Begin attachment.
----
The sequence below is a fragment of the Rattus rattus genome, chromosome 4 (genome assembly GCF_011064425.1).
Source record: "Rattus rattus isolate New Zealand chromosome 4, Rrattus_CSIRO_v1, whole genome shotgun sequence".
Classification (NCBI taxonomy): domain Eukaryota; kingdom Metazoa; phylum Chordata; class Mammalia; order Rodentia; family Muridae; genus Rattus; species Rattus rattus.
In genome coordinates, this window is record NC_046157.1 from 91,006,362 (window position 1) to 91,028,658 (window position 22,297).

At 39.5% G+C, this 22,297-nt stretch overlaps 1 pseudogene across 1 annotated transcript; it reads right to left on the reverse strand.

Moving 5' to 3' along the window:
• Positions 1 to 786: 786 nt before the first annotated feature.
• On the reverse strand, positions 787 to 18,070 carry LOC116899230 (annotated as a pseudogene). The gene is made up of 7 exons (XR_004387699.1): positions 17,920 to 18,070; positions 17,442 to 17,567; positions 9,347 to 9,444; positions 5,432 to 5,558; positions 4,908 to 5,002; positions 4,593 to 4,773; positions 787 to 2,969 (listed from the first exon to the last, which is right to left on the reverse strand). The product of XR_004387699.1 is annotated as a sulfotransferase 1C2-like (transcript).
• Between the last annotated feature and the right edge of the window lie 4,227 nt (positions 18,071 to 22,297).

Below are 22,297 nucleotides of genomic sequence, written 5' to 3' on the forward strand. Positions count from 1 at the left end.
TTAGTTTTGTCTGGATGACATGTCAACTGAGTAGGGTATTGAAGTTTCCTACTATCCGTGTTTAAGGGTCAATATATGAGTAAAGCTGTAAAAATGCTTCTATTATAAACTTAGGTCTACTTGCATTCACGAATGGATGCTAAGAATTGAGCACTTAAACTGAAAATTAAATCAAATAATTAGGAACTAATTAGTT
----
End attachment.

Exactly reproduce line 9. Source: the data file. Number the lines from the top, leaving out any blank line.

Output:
• Between the last annotated feature and the right edge of the window lie 4,227 nt (positions 18,071 to 22,297).